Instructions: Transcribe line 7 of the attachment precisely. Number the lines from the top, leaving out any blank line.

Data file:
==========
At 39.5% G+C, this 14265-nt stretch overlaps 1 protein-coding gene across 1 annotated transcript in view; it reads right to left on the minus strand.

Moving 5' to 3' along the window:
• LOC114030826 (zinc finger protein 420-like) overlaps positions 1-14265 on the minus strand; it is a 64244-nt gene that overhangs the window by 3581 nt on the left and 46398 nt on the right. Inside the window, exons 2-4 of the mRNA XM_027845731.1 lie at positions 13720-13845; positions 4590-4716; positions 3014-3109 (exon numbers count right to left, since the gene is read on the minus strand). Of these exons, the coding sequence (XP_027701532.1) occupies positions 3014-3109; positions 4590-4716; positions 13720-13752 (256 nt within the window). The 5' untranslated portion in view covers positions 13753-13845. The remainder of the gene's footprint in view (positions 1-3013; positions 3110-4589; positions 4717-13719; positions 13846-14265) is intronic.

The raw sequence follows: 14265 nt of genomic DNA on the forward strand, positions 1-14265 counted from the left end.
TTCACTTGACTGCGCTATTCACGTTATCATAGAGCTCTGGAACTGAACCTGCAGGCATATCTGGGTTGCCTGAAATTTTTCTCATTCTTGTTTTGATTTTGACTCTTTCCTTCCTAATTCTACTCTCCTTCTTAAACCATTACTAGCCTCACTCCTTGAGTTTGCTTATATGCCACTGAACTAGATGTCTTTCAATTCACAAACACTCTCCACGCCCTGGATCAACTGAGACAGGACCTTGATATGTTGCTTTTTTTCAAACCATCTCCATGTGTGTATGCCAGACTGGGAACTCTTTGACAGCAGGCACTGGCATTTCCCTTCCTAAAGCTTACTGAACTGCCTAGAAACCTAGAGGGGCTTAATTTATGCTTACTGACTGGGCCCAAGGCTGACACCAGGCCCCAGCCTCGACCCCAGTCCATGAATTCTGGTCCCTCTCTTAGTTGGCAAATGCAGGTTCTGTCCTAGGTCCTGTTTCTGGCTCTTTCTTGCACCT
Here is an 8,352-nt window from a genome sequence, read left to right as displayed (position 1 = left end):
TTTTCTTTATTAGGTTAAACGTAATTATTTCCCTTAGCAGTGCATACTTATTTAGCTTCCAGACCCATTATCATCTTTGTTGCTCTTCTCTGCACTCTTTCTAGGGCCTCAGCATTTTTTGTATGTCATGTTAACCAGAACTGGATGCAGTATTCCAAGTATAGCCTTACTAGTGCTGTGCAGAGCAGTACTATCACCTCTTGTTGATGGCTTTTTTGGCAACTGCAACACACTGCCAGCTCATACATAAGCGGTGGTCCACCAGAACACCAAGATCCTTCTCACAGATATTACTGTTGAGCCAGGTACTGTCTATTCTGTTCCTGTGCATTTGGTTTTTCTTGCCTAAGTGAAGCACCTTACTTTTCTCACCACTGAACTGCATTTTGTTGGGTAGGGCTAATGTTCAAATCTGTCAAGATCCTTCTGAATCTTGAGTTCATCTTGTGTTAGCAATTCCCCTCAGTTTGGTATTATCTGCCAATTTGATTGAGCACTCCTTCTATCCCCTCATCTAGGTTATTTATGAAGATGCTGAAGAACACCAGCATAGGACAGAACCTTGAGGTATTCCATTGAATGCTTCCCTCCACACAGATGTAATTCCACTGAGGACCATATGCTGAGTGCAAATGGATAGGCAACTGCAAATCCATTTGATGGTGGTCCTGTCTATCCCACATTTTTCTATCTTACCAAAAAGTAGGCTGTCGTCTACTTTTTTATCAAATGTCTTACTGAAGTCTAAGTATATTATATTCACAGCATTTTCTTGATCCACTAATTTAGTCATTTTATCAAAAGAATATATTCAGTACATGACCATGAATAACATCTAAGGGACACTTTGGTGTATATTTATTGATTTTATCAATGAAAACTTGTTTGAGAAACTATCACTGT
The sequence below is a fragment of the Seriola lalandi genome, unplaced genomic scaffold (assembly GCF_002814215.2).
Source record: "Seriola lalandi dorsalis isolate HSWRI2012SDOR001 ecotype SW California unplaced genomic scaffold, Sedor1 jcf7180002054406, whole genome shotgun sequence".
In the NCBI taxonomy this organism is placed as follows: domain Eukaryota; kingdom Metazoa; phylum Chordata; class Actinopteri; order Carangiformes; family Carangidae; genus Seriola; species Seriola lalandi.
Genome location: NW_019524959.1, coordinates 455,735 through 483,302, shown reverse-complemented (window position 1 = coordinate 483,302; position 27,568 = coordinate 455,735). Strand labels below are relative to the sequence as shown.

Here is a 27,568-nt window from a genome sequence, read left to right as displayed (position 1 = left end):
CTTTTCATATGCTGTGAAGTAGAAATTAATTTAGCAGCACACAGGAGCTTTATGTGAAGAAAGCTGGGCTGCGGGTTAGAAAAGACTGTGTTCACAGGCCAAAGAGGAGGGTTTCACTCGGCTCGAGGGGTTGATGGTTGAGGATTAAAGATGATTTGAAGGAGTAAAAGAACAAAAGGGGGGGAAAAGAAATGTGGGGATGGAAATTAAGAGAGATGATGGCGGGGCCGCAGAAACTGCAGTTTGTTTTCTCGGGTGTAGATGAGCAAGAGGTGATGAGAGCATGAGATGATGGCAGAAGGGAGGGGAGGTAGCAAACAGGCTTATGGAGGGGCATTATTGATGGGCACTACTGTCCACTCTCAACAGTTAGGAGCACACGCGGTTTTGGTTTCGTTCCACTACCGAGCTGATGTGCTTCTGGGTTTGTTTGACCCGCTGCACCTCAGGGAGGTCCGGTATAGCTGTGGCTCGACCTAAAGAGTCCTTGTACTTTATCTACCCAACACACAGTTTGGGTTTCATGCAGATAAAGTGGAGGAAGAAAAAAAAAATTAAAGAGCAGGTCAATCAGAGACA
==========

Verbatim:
TTTTCTTTATTAGGTTAAACGTAATTATTTCCCTTAGCAGTGCATACTTATTTAGCTTCCAGACCCATTATCATCTTTGTTGCTCTTCTCTGCACTCTTTCTAGGGCCTCAGCATTTTTTGTATGTCATGTTAACCAGAACTGGATGCAGTATTCCAAGTATAGCCTTACTAGTGCTGTGCAGAGCAGTACTATCACCTCTTGTTGATGGCTTTTTTGGCAACTGCAACACACTGCCAGCTCATACATAAGCGGTGGTCCACCAGAACACCAAGATCCTTCTCACAGATATTACTGTTGAGCCAGGTACTGTCTATTCTGTTCCTGTGCATTTGGTTTTTCTTGCCTAAGTGAAGCACCTTACTTTTCTCACCACTGAACTGCATTTTGTTGGGTAGGGCTAATGTTCAAATCTGTCAAGATCCTTCTGAATCTTGAGTTCATCTTGTGTTAGCAATTCCCCTCAGTTTGGTATTATCTGCCAATTTGATTGAGCACTCCTTCTATCCCCTCATCTAGGTTATTTATGAAGATGCTGAAGAACACCAGCATAGGACAGAACCTTGAGGTATTCCATTGAATGCTTCCCTCCACACAGATGTAATTCCACTGAGGACCATATGCTGAGTGCAAATGGATAGGCAACTGCAAATCCATTTGATGGTGGTCCTGTCTATCCCACATTTTTCTATCTTACCAAAAAGTAGGCTGTCGTCTACTTTTTTATCAAATGTCTTACTGAAGTCTAAGTATATTATATTCACAGCATTTTCTTGATCCACTAATTTAGTCATTTTATCAAAAGAATATATTCAGTACATGACCATGAATAACATCTAAGGGACACTTTGGTGTATATTTATTGATTTTATCAATGAAAACTTGTTTGAGAAACTATCACTGT